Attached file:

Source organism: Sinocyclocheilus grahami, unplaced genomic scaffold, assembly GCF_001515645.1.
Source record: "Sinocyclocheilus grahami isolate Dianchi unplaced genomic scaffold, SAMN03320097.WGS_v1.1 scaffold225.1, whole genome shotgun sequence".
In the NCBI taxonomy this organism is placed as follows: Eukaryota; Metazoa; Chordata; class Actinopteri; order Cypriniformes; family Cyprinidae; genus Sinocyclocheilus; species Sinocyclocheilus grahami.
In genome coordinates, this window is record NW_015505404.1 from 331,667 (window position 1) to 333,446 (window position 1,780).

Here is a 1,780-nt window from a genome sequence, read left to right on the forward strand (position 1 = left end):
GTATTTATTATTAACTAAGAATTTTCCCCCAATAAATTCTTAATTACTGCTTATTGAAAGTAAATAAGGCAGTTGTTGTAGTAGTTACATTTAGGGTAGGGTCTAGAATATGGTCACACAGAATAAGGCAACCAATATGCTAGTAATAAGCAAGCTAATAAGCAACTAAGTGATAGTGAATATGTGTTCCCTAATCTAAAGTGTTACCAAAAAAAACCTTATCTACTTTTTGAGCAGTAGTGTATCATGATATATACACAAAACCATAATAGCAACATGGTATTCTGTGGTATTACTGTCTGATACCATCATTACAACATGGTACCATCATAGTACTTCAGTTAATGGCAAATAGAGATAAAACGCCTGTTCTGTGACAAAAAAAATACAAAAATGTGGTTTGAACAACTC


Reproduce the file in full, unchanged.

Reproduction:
Source organism: Sinocyclocheilus grahami, unplaced genomic scaffold, assembly GCF_001515645.1.
Source record: "Sinocyclocheilus grahami isolate Dianchi unplaced genomic scaffold, SAMN03320097.WGS_v1.1 scaffold225.1, whole genome shotgun sequence".
In the NCBI taxonomy this organism is placed as follows: Eukaryota; Metazoa; Chordata; class Actinopteri; order Cypriniformes; family Cyprinidae; genus Sinocyclocheilus; species Sinocyclocheilus grahami.
In genome coordinates, this window is record NW_015505404.1 from 331,667 (window position 1) to 333,446 (window position 1,780).

Here is a 1,780-nt window from a genome sequence, read left to right on the forward strand (position 1 = left end):
GTATTTATTATTAACTAAGAATTTTCCCCCAATAAATTCTTAATTACTGCTTATTGAAAGTAAATAAGGCAGTTGTTGTAGTAGTTACATTTAGGGTAGGGTCTAGAATATGGTCACACAGAATAAGGCAACCAATATGCTAGTAATAAGCAAGCTAATAAGCAACTAAGTGATAGTGAATATGTGTTCCCTAATCTAAAGTGTTACCAAAAAAAACCTTATCTACTTTTTGAGCAGTAGTGTATCATGATATATACACAAAACCATAATAGCAACATGGTATTCTGTGGTATTACTGTCTGATACCATCATTACAACATGGTACCATCATAGTACTTCAGTTAATGGCAAATAGAGATAAAACGCCTGTTCTGTGACAAAAAAAATACAAAAATGTGGTTTGAACAACTC